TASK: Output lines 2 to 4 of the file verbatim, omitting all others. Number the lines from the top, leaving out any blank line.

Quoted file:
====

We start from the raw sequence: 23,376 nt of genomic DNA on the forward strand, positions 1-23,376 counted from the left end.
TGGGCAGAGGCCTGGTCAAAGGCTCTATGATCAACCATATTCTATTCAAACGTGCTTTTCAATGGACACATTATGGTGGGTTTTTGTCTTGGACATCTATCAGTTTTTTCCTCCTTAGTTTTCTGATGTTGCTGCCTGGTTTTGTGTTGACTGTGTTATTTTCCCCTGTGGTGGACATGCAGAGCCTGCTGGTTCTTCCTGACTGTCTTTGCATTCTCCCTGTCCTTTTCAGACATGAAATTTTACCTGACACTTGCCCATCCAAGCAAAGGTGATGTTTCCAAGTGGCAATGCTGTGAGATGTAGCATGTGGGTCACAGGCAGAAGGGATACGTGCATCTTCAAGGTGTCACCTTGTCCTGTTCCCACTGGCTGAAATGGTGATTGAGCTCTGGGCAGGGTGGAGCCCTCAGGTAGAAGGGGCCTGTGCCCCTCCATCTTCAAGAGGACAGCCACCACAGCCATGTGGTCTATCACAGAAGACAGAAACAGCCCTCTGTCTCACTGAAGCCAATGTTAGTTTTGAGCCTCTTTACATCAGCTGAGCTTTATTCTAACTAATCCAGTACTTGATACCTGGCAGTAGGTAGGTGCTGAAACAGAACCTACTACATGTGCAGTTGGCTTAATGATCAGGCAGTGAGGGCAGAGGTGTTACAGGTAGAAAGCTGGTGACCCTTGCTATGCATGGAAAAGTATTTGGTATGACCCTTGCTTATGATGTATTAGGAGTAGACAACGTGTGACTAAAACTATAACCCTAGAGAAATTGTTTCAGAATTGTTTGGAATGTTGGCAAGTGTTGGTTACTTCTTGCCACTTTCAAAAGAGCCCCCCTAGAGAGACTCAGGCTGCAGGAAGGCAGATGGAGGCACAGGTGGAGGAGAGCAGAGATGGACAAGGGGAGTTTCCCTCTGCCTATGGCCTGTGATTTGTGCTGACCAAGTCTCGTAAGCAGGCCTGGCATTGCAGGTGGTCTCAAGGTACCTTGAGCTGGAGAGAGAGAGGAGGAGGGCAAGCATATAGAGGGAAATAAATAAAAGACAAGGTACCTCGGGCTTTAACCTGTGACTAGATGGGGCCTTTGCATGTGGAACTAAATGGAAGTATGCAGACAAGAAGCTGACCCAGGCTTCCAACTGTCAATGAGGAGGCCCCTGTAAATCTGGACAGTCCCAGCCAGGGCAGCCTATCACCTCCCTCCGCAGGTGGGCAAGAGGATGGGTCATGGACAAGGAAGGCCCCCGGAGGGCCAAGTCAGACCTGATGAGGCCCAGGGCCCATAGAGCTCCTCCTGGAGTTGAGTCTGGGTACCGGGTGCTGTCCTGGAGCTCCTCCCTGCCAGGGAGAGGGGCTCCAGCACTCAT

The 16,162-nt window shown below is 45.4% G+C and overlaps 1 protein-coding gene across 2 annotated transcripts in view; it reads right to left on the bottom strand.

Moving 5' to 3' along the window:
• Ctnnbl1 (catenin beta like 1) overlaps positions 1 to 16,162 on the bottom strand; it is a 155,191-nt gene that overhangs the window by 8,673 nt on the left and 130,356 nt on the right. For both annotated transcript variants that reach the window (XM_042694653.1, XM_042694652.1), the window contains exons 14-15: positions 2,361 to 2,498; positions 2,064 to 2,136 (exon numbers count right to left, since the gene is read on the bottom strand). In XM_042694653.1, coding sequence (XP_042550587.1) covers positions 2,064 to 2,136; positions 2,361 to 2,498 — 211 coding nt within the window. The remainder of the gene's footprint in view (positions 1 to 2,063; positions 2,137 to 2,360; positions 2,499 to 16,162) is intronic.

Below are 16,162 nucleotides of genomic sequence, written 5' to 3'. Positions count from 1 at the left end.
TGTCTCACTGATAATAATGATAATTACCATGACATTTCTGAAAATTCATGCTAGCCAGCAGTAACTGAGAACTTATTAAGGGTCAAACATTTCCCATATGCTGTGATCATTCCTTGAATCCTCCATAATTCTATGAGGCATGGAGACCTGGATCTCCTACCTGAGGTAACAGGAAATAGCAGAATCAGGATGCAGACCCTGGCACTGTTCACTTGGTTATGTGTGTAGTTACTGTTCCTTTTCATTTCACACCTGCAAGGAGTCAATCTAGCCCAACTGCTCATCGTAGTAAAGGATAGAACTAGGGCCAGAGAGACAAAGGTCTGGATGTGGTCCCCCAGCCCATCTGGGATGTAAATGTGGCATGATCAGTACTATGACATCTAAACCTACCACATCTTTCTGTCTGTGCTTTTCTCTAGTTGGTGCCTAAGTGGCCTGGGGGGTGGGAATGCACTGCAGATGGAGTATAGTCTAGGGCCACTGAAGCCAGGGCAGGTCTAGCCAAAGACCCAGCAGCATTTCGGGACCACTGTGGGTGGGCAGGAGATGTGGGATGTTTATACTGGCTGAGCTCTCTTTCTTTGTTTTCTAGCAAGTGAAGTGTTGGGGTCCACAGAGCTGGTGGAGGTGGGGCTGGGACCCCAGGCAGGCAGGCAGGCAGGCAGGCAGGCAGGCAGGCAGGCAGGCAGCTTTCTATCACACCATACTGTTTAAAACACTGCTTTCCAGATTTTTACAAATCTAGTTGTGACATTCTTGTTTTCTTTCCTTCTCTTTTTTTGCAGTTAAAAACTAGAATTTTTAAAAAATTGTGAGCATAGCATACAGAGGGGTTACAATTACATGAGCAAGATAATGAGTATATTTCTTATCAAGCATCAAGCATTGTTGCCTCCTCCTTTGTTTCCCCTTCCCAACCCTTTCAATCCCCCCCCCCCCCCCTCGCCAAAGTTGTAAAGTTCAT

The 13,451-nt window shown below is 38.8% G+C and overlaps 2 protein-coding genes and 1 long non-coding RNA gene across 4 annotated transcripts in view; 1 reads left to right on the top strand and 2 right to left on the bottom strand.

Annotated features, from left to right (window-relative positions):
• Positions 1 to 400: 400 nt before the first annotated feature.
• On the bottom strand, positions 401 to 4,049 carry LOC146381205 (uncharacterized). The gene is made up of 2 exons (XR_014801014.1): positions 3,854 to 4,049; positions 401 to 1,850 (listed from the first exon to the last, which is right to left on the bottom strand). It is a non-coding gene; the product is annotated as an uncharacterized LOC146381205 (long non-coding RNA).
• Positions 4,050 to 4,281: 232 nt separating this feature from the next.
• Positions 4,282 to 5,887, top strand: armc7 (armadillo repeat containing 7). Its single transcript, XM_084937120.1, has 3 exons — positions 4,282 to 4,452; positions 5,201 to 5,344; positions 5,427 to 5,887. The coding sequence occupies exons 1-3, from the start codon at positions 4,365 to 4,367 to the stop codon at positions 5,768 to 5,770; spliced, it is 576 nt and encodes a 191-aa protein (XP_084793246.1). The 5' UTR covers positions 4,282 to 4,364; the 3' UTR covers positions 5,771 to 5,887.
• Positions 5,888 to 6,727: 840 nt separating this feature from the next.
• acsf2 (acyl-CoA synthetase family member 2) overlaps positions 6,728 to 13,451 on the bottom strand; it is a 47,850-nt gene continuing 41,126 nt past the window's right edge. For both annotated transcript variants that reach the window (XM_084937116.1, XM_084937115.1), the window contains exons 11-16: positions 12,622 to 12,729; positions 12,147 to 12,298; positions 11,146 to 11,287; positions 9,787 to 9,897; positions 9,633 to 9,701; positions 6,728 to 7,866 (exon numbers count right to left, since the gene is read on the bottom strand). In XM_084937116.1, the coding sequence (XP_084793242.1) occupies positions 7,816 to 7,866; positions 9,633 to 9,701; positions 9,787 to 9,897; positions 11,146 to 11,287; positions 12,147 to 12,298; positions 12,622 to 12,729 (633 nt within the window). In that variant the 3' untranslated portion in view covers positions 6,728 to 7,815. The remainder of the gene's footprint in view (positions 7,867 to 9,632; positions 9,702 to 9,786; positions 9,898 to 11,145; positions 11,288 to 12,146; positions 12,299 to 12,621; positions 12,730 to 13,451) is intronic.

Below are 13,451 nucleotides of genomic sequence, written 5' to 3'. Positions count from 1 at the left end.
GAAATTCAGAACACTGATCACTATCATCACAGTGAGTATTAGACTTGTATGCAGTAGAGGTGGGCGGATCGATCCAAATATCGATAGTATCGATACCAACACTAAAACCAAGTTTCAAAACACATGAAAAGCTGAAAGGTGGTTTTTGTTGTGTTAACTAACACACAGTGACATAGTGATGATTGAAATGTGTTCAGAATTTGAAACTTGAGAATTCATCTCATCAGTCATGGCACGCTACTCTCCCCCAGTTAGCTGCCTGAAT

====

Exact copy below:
TGGGCAGAGGCCTGGTCAAAGGCTCTATGATCAACCATATTCTATTCAAACGTGCTTTTCAATGGACACATTATGGTGGGTTTTTGTCTTGGACATCTATCAGTTTTTTCCTCCTTAGTTTTCTGATGTTGCTGCCTGGTTTTGTGTTGACTGTGTTATTTTCCCCTGTGGTGGACATGCAGAGCCTGCTGGTTCTTCCTGACTGTCTTTGCATTCTCCCTGTCCTTTTCAGACATGAAATTTTACCTGACACTTGCCCATCCAAGCAAAGGTGATGTTTCCAAGTGGCAATGCTGTGAGATGTAGCATGTGGGTCACAGGCAGAAGGGATACGTGCATCTTCAAGGTGTCACCTTGTCCTGTTCCCACTGGCTGAAATGGTGATTGAGCTCTGGGCAGGGTGGAGCCCTCAGGTAGAAGGGGCCTGTGCCCCTCCATCTTCAAGAGGACAGCCACCACAGCCATGTGGTCTATCACAGAAGACAGAAACAGCCCTCTGTCTCACTGAAGCCAATGTTAGTTTTGAGCCTCTTTACATCAGCTGAGCTTTATTCTAACTAATCCAGTACTTGATACCTGGCAGTAGGTAGGTGCTGAAACAGAACCTACTACATGTGCAGTTGGCTTAATGATCAGGCAGTGAGGGCAGAGGTGTTACAGGTAGAAAGCTGGTGACCCTTGCTATGCATGGAAAAGTATTTGGTATGACCCTTGCTTATGATGTATTAGGAGTAGACAACGTGTGACTAAAACTATAACCCTAGAGAAATTGTTTCAGAATTGTTTGGAATGTTGGCAAGTGTTGGTTACTTCTTGCCACTTTCAAAAGAGCCCCCCTAGAGAGACTCAGGCTGCAGGAAGGCAGATGGAGGCACAGGTGGAGGAGAGCAGAGATGGACAAGGGGAGTTTCCCTCTGCCTATGGCCTGTGATTTGTGCTGACCAAGTCTCGTAAGCAGGCCTGGCATTGCAGGTGGTCTCAAGGTACCTTGAGCTGGAGAGAGAGAGGAGGAGGGCAAGCATATAGAGGGAAATAAATAAAAGACAAGGTACCTCGGGCTTTAACCTGTGACTAGATGGGGCCTTTGCATGTGGAACTAAATGGAAGTATGCAGACAAGAAGCTGACCCAGGCTTCCAACTGTCAATGAGGAGGCCCCTGTAAATCTGGACAGTCCCAGCCAGGGCAGCCTATCACCTCCCTCCGCAGGTGGGCAAGAGGATGGGTCATGGACAAGGAAGGCCCCCGGAGGGCCAAGTCAGACCTGATGAGGCCCAGGGCCCATAGAGCTCCTCCTGGAGTTGAGTCTGGGTACCGGGTGCTGTCCTGGAGCTCCTCCCTGCCAGGGAGAGGGGCTCCAGCACTCAT

The 16,162-nt window shown below is 45.4% G+C and overlaps 1 protein-coding gene across 2 annotated transcripts in view; it reads right to left on the bottom strand.

Moving 5' to 3' along the window: